There’s the rustling of a plastic bag. Then there’s more rustling, as if somebody is stuck inside the bag, trying to get out. I look for the source. It’s coming from about three rows in front of me, to the left. There is a woman to the left, trying to watch intently. There’s a man to the right, trying to hear the dialogue.

And there’s a fat slob in the middle, EATING HIS DINNER! He reaches into a tin plate, grabs some dripping, meat-like substance WITH HIS FINGERS and shoves it down his obese, repugnant gullet. I looked up synonyms for “disgusting” to help write this blog: odious, repellent, vile, distasteful, foul, repulsive, revolting, nauseating. None of those words do justice to what I was watching in (thank God!) the dim light thrown from the stage. He looked like this guy from “Miller’s Crossing”, except with hair:


For those keeping score at home, this is the second blog in a row with a “Miller’s Crossing” reference. If I was making up a syllabus, “Miller’s Crossing” would most certainly be on it, along with every single Bugs Bunny cartoon. Its 7.9 IMDB score is about 2 full points too low. And my comparison with the disgusting fat guy in the theater is nothing against fine character actor Jon Polito, whose work as Johnny Caspar in the aforementioned film is the stuff of film legend. And Jon would most certainly NOT inhale mysterious meats during the first scene of my play in New York.

I forgot to mention the smell. How to describe it? Pervasive is a word that comes to mind. All-encompassing. The type of redolence usually associated with a county fair falafel stand. Which is not a bad aroma…if you happen to be AT THE FREAKIN’ COUNTY FAIR!

I didn’t know what to do. I heard that Laurence Fishburne once stopped dead in the middle of “Othello” when a cell phone rang, then stood at the edge of the stage with his arms crossed and stared at the offender until the phone was safely turned off and tucked away. Should I run to the front of the theater, stop the actors mid-dialogue and demand that Fatty McFatneck stop stuffing his cheeks? Was this a Morpheus moment?

Of course not. First of all, I’m approximately 1/1000th as cool as Laurence Fishburne. Second of all, I wanted to be invited back to this particular festival, and a good way to make that not happen would be to publicly excoriate a paying customer for his slovenly ways. But boy did I want to excoriate! I wanted to excoriate all over the guy! I’m not by nature a violent person, but I gladly would have throttled him within an inch of his life, if I could get my hands around his enormous neck.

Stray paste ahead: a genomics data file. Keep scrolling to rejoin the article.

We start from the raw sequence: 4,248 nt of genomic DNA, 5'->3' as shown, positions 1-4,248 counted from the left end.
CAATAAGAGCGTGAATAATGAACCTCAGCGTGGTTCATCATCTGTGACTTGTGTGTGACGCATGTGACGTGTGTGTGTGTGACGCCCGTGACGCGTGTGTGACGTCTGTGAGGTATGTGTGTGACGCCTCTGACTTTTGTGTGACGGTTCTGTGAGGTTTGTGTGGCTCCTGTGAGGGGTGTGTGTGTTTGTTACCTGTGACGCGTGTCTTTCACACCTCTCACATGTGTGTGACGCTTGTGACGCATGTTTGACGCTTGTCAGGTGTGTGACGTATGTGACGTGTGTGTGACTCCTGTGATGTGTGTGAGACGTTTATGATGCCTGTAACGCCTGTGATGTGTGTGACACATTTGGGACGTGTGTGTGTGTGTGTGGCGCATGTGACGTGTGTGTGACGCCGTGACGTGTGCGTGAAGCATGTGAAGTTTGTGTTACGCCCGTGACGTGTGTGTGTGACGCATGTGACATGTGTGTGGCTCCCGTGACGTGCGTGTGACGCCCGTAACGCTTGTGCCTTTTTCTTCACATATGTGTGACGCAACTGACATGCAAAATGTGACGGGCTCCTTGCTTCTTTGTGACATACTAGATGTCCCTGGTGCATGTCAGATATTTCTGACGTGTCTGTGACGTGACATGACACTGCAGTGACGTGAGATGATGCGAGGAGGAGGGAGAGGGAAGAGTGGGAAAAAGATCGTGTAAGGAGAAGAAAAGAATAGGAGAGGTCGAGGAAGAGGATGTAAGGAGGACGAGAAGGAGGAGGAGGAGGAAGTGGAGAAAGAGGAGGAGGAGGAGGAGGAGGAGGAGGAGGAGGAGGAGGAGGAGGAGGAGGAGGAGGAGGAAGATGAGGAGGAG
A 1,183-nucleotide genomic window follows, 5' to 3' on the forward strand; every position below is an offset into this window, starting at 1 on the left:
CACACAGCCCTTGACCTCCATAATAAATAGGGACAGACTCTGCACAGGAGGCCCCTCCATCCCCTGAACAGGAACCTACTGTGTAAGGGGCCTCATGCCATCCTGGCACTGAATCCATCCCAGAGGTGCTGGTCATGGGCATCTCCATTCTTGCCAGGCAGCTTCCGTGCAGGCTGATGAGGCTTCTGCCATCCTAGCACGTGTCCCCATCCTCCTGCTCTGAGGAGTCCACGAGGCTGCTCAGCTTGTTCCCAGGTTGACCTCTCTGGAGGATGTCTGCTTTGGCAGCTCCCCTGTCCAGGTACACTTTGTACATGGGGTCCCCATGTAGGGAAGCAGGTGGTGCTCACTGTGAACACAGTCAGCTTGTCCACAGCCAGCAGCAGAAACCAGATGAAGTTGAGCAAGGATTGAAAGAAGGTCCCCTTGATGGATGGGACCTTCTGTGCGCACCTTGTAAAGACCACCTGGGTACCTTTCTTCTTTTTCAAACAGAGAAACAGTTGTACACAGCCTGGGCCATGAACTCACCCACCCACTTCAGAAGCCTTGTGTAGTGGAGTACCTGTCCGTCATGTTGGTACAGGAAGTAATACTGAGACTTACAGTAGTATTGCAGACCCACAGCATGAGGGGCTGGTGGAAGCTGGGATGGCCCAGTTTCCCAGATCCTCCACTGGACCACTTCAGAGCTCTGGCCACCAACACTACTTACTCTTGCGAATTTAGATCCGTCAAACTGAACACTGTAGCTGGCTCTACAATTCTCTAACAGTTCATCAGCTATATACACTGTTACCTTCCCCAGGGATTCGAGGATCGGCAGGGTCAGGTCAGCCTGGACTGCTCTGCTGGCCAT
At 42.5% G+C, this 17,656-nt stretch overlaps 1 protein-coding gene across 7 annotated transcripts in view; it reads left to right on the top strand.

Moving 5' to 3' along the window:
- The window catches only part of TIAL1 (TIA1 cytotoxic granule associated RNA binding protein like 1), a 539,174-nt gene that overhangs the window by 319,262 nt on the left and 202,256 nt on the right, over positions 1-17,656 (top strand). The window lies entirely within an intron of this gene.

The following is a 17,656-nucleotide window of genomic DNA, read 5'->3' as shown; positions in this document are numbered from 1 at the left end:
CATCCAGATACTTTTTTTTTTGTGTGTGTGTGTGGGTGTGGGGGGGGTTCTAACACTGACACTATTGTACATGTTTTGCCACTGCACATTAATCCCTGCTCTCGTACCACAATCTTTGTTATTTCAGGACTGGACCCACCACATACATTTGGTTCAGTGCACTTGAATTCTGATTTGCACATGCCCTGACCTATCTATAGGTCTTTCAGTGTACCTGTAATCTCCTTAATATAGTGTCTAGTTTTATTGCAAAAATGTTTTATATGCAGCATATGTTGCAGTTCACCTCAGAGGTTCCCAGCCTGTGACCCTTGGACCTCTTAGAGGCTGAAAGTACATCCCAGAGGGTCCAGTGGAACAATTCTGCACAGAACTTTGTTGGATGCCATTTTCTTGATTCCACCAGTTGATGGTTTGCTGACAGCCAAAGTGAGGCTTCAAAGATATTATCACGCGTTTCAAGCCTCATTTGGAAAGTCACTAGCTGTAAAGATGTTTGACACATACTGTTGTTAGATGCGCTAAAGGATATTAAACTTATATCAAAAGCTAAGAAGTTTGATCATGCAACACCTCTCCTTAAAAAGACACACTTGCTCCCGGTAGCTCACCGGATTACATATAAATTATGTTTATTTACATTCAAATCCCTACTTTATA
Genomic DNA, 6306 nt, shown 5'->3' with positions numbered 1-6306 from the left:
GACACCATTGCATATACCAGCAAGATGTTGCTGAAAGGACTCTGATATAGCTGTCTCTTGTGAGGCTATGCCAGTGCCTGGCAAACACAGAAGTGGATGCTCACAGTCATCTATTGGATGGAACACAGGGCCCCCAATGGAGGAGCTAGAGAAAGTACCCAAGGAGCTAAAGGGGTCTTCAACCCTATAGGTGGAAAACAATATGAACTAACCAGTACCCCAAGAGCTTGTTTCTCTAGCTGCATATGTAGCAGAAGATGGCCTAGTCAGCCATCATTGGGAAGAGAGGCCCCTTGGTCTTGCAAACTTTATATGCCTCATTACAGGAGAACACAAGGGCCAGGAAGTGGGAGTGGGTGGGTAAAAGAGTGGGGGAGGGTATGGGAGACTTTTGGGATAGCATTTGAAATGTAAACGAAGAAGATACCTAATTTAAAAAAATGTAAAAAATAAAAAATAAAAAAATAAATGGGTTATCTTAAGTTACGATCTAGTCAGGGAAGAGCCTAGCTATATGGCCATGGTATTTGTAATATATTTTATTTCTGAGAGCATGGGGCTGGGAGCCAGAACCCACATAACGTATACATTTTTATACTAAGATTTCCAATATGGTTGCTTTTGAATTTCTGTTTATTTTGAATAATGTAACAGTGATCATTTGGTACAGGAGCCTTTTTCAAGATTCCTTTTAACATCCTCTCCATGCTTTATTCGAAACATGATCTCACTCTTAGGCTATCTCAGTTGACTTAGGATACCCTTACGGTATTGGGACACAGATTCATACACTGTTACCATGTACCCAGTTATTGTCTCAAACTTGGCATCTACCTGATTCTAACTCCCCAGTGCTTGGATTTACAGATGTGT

Instead I sat there and stewed—no pun intended.

In the end, my actors won the gastronomical battle, or the guy finished eating—whichever. Despite the myriad of distractions, both audience and cast managed to hear enough of each other to create a good show. The fact that the fat guy was fat had nothing to do with his mistaking my show for dinner theater, I’m sure. His despicable habit of eating from tin plates in inappropriate places was his true character flaw, not his poundage.

But if I see him at one of my shows again, I may need to go all Matrix on his fat ass.

Desperation is NOT Pretty


Last night (and I mean ALL night) I emailed every LGBT organization within a 50 mile radius of my upcoming NYC play, The Love Song of Sidney J. Stein. There are a LOT. Besides the usual community centers, there’s a gay cycling club, a gay wrestling group, a few gay synagogues, a gay chorus, gay country-western line dancing… Out there living the glorious, childless life I could have had if God in his wisdom hadn’t made me so damn straight! There is even a group for bear lovers where you have to press a big hairy belly-button to get into the website. Who knew gays loved wildlife so much?

My show opens a week from this Friday and I am slowly reaching a level of panic usually induced by looking in my rear view mirror and realizing those shiny red and blue lights aren’t a UFO. You know, that moment of sheer terror when you make a quick mental checklist of whether you actually have the car registered, inspected and insured all at the same time and search frantically for your license so you don’t have to spend the rest of the night trying to arrange a ride back home from the police station? No? Maybe this example only applies to my wife and me.

Needless to say, I am freaking. Except for the livingroom where we rehearse, my house is a disaster area. There’s a new tire next to my piece of crap car waiting for it to stop raining so it can be restored to its rightful place. My fantasy baseball team is crumbling into disrepair. The kids have resorted to (gulp) getting food and drink for themselves! Because of my strange, three-hours-at-a-time sleep schedule, the cats pounce on me 12 to 15 times a day to be fed, probably thinking each time that it’s morning again. I’m a downward spiral, wrapped inside a hurricane, surrounded by an inferno of lava. And that’s just my stomach.